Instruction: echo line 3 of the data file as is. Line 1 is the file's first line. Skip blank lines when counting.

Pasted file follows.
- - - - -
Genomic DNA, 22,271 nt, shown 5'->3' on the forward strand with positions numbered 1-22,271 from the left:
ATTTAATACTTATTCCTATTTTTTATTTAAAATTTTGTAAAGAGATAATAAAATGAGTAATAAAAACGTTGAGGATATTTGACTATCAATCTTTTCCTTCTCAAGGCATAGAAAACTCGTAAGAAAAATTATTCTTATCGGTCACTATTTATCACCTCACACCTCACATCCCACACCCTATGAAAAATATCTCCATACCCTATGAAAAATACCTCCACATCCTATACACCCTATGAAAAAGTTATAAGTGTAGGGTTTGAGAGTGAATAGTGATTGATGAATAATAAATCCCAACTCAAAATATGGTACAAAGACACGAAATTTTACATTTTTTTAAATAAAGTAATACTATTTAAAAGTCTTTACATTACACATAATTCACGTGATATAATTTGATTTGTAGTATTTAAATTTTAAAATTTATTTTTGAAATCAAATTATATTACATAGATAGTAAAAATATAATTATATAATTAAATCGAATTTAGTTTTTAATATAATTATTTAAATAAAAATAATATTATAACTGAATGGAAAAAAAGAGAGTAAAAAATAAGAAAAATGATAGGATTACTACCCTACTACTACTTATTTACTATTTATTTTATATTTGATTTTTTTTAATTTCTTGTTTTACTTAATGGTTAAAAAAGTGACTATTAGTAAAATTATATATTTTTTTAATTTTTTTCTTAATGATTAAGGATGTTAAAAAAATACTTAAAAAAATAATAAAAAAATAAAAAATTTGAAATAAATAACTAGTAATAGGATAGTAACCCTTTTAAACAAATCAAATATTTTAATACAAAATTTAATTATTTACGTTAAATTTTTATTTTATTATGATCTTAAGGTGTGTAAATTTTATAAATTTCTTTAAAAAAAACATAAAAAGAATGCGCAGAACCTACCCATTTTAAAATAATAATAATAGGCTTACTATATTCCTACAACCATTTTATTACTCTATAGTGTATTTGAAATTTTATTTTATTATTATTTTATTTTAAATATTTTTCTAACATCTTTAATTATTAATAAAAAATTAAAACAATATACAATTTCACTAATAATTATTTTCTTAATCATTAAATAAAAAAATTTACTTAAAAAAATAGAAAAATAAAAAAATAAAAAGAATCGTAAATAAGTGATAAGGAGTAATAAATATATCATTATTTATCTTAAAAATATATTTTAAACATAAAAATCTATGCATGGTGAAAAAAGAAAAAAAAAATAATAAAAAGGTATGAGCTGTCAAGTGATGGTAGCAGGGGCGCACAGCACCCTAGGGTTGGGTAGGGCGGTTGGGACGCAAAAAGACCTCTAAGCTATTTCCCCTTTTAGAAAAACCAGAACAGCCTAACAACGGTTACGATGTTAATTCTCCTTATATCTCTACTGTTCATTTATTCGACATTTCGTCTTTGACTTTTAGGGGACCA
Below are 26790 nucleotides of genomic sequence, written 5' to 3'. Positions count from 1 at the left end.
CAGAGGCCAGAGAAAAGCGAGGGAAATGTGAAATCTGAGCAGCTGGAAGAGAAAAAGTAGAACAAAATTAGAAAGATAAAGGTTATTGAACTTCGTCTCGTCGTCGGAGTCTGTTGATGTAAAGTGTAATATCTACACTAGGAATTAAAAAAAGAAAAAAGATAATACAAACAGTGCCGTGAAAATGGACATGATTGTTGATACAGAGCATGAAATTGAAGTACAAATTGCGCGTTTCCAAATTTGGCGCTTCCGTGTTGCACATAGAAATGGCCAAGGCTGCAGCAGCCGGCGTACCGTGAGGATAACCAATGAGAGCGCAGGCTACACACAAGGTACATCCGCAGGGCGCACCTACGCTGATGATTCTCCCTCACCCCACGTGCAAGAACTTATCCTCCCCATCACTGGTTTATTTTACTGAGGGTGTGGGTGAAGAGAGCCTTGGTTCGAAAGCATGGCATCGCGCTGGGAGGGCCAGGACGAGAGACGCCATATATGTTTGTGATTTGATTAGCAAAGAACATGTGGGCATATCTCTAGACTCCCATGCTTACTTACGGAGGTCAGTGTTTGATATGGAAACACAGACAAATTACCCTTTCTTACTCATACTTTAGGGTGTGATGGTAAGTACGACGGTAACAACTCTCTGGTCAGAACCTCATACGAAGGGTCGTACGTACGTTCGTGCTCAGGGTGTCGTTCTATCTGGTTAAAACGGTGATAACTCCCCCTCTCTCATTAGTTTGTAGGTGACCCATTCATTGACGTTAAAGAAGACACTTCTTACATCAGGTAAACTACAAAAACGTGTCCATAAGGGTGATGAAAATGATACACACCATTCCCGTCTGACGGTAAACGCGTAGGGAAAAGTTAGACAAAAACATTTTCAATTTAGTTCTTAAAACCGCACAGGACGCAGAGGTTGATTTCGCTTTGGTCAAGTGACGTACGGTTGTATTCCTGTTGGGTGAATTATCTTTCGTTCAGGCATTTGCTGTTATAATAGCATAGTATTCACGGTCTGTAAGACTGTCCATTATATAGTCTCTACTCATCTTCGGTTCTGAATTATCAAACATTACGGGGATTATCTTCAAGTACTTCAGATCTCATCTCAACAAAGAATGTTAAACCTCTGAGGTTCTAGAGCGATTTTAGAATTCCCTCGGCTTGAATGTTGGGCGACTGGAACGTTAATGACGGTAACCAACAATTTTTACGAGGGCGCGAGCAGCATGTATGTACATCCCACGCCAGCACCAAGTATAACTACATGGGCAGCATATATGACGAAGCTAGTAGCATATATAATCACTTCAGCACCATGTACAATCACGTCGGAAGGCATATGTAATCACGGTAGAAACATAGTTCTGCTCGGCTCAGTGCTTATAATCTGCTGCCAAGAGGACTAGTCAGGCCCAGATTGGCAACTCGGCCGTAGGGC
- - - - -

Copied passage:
Below are 26790 nucleotides of genomic sequence, written 5' to 3'. Positions count from 1 at the left end.